In order to promote the efficacy of TACE, especially to enhance the effect of chemodrug in TACE, we combined CQ, a well-known anti-malarial agent, that inhibits lysosomal acidification and blocks the terminal stage of autophagy [37], with TACE with the expectation that CQ would increase the chemosensitivity of cancer cells, because in our previous study, we found that autophagy mediates the chemoresistance of hepatocellular carcinoma cells in hypoxia. To mimic the clinical TACE treatment, rabbit VX2 liver tumor model was used and TACE was administered by punctuating through femoral artery. The combination of CQ and TACE showed predominant antitumor effect than the TACE alone as the tumor growth rate in the CQ+TACE was much lower than that in the TACE. This result is consistent with the previous reports that the combination of chemotherapeutic agent with autophagic inhibitor led to more pronounced tumor suppression in HCC xenografts [38, 39]. Meanwhile, the level of CD133 and EpCAM that is used to show the amount of remaining tumor-initiating cells was also examined by immunohistochemistry. The expression of EpCAM was not significantly different among the four groups, and the level of CD133 was higher in the groups of TACE and TACE+CQ, but there was no difference between these two groups (data not shown), suggesting that the combination of CQ and TACE may not affect the possibility of recurrence.

The mechanism underlying the significant anticancer effect of CQ+TACE was investigated subsequently. Necrosis was estimated at first as it is the main kind of cell death in TACE. Results showed that there is no difference in TACE and in CQ+TACE in necrosis. But analyzing all the results of H&E staining, a little part of the tissue sections after TACE, whether with or without CQ, showed nearly thorough necrosis. This is precisely consistent with the results in clinical treatments where some of the patients were especially suitable for TACE that exceptionally good prognosis was attained. Knowing that there was no significant difference in necrosis, then apoptosis was analyzed. Data from TUNEL staining showed that there were much more apoptotic cells in CQ+TACE than TACE alone, and there was almost no apoptosis in the tissue section of CQ alone and the control, which demonstrated that CQ promoted the apoptosis induced by chemotherapeutic agent but not the effect of CQ itself. All of these results verified our hypothesis that CQ inhibits autophagy induced by hypoxia resulted from embolization in TACE, which in turn depresses the growth of cancer cells in hypoxia; cell death occurs consequently as they become more sensitive to apoptosis induced by chemotherapeutic agents. This is also supported by the observation in vitro in HeLa cells [40] as well as in vivo in murine model of head and neck squamous cell carcinoma [41]. Moreover, inhibition of active autophagy induces apoptosis and increases chemosensitivity in cholangio carcinoma [42].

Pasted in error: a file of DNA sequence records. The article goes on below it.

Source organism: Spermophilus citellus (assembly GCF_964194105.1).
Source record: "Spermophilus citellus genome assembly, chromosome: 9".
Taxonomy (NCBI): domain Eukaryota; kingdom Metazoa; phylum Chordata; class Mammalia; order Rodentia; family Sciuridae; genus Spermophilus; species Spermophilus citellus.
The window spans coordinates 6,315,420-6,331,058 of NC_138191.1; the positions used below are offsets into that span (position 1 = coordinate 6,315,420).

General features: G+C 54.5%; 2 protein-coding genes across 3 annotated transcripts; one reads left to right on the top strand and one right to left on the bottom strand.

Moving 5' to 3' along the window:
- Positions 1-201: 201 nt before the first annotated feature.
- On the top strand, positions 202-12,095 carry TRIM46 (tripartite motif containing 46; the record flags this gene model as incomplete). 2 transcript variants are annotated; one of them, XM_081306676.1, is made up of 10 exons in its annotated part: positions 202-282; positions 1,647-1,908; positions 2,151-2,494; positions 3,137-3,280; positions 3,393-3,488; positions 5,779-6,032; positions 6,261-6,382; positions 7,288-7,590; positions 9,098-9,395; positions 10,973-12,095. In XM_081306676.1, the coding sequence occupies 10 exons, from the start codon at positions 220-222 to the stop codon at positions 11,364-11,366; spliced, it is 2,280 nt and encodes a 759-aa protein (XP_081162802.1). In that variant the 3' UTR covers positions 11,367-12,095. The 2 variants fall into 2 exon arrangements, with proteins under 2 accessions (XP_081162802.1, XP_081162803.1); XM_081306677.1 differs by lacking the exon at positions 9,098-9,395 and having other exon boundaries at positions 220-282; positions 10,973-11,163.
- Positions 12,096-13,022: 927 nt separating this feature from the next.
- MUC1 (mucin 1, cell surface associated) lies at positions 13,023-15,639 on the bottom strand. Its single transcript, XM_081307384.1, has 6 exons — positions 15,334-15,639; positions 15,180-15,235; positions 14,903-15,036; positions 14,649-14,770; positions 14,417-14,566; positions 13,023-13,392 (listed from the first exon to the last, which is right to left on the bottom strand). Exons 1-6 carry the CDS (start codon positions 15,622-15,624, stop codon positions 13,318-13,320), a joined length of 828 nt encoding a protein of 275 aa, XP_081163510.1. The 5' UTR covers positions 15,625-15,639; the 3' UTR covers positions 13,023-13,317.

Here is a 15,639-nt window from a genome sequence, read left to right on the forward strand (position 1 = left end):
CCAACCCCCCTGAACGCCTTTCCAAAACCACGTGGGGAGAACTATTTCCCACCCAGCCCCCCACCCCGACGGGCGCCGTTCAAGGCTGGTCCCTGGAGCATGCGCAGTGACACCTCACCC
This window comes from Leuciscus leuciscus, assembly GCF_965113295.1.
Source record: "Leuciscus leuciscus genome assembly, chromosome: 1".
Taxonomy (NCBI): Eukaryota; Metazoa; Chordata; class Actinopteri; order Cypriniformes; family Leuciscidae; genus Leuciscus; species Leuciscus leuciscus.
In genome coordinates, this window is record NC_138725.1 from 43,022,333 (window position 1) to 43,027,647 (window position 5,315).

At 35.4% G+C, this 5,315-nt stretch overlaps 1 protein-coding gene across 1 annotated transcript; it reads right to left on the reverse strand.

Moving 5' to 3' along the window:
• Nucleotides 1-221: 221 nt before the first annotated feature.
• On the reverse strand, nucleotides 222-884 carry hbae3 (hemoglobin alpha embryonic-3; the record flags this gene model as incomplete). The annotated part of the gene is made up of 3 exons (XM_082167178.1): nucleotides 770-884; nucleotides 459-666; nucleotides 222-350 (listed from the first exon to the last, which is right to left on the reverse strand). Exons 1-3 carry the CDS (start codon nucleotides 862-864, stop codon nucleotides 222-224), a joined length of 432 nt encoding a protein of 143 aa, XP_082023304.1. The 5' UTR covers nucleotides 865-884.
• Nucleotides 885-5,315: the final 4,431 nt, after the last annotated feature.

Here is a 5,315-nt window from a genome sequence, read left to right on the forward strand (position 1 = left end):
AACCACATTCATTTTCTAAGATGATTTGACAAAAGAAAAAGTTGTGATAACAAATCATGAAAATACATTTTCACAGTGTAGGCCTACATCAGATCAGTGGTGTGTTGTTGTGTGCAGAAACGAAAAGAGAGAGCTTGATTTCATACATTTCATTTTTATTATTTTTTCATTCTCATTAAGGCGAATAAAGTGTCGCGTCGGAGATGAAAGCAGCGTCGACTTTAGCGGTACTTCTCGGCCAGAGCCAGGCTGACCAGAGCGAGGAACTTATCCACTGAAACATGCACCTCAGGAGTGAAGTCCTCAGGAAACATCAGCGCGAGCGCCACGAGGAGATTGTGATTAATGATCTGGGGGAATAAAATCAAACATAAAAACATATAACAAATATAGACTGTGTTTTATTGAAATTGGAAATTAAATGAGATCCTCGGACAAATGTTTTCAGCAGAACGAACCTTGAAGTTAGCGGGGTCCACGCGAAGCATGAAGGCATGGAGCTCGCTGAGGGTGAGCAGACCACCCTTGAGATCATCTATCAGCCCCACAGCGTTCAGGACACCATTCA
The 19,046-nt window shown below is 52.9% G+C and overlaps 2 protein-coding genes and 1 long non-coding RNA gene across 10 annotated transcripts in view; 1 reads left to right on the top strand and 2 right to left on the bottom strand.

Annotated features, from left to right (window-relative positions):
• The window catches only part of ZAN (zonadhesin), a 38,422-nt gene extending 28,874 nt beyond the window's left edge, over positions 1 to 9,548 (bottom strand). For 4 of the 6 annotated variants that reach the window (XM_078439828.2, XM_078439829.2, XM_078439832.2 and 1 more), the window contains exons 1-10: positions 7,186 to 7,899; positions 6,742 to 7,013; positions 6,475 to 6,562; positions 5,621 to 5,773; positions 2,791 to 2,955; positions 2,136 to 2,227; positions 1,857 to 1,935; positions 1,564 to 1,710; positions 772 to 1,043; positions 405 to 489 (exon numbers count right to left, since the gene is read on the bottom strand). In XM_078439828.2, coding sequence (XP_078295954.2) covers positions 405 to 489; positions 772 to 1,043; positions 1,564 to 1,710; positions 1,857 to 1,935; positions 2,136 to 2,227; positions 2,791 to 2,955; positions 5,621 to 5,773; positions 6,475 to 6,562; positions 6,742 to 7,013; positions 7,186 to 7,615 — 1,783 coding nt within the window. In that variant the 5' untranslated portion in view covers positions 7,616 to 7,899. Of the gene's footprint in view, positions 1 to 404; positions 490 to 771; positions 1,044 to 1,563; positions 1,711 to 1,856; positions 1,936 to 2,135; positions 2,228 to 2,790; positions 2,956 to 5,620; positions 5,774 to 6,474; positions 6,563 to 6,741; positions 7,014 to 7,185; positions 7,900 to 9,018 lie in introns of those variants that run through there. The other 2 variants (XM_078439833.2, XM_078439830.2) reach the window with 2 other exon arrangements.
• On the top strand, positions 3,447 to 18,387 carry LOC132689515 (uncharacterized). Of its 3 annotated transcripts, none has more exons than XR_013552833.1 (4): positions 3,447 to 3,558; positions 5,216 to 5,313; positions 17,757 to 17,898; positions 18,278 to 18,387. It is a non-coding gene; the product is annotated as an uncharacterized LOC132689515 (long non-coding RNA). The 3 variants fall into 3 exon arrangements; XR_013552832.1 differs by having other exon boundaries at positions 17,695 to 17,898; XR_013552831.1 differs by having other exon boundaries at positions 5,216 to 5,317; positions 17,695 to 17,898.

Autophagy enables cancer cells to survive the harsh conditions of their microenvironment; it also enables them to sustain chemotherapy thus conferring resistance. High level of autophagy detected in cells exposed to anticancer agents signifies an adaptive response [37]. In our present study, we tested LC3 and measured the amount of a selective autophagy substrate. The results showed that autophagy was indeed induced by TACE. Previous studies report that it is unlikely that TACE alone would prolong survival, because TACE can evoke a variety of complications, usually arising from underlying causative factors including compromised liver function, main portal vein obstruction and so on[43]. One of the disadvantages of TACE was its subsequent damage of the liver function, which could be reduced by CQ slightly. The combination of CQ and TACE, therefore, can inhibit the tumor growth substantially without severe adverse effects on background liver function. This is convincing evidence for the promising application of CQ in clinical treatment in future. However, the mechanism is not clear. It may attribute to the specificity of CQ on cancer cells. Cancer cells can gain more autophagy activity than normal cells. Since CQ targets the cancer cells which show high level of autophagy, the chemotherapeutic agent is, therefore, easier to kill cancer cells so that less normal liver cells are attacked. Thus the liver function damage caused by TACE is reduced.